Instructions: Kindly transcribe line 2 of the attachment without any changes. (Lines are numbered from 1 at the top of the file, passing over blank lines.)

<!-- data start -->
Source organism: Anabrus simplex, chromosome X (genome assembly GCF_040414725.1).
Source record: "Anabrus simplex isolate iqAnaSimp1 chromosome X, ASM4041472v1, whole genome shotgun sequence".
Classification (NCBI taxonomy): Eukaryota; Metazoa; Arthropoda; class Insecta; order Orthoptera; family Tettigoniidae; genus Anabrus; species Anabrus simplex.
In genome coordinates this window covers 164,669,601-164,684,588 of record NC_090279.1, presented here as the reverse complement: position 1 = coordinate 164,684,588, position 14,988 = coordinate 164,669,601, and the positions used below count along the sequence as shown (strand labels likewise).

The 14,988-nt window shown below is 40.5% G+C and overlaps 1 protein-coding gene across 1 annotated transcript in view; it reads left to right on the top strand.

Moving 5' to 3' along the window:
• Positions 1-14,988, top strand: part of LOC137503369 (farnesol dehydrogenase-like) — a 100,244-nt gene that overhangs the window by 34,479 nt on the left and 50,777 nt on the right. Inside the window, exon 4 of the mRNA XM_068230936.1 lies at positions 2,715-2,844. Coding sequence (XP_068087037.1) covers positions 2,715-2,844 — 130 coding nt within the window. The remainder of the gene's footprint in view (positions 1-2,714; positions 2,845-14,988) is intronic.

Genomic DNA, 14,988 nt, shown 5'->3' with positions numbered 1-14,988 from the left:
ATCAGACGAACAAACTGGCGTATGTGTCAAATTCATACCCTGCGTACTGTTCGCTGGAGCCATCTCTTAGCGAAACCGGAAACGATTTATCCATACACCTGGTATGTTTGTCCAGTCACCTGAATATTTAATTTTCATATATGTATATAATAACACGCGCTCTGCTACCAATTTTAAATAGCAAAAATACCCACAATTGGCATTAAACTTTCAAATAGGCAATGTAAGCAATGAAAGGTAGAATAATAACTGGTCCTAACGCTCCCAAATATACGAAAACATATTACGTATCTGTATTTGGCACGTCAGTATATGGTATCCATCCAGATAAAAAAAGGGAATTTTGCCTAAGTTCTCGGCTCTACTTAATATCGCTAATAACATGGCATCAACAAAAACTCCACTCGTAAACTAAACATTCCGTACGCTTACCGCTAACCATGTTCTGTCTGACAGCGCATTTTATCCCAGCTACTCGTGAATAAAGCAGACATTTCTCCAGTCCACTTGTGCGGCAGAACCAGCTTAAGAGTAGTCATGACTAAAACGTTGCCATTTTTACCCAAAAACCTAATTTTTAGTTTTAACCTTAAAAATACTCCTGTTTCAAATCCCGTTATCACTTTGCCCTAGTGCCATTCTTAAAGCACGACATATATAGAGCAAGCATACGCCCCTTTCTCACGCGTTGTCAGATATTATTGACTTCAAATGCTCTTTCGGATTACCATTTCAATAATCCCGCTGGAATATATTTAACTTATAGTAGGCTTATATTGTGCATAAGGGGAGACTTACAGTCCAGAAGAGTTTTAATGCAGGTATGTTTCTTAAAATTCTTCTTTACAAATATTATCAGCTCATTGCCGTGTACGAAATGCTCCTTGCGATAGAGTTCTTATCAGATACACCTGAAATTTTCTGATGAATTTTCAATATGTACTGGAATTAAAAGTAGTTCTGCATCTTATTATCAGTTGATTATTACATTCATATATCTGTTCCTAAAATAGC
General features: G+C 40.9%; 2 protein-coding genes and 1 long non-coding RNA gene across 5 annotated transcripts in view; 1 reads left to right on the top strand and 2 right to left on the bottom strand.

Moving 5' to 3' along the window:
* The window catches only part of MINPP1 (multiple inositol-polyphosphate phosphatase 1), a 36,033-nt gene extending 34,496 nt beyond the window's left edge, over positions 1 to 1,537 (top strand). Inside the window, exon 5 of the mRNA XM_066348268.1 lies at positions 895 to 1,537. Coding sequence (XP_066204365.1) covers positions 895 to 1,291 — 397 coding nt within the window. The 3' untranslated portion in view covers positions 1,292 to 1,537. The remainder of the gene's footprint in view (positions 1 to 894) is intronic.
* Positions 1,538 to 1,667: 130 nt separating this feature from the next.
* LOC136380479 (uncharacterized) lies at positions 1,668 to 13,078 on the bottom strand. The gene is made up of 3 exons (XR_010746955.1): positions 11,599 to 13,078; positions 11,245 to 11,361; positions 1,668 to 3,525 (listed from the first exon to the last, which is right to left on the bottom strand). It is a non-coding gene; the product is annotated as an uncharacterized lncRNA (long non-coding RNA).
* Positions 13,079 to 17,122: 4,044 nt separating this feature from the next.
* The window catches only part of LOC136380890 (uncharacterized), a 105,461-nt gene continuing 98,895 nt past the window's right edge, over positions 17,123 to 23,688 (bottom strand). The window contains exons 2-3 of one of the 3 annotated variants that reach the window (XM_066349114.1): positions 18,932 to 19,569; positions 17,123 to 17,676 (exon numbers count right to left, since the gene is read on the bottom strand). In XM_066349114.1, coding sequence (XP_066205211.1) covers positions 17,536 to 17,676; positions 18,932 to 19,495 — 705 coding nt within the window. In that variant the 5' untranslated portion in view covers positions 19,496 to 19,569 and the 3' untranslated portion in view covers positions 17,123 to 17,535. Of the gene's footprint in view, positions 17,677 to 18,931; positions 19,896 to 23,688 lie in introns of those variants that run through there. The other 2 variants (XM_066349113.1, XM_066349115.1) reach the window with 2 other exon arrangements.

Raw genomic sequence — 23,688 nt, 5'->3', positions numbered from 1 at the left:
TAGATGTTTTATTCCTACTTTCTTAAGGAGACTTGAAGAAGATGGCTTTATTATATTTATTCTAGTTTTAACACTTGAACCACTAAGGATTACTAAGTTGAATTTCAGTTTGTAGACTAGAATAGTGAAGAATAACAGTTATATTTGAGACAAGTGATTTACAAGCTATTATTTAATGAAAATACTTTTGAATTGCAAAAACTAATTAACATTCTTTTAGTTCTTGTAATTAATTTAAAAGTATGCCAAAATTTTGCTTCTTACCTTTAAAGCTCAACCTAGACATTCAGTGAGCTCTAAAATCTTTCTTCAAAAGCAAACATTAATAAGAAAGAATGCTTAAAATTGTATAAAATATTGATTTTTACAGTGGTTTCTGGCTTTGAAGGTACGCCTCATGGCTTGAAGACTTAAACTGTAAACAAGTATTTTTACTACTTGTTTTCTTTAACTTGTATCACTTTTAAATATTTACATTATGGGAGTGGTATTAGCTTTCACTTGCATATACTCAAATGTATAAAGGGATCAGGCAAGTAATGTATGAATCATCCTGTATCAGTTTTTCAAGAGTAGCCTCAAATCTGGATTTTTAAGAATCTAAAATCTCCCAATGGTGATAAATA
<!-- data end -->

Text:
Source record: "Anabrus simplex isolate iqAnaSimp1 chromosome X, ASM4041472v1, whole genome shotgun sequence".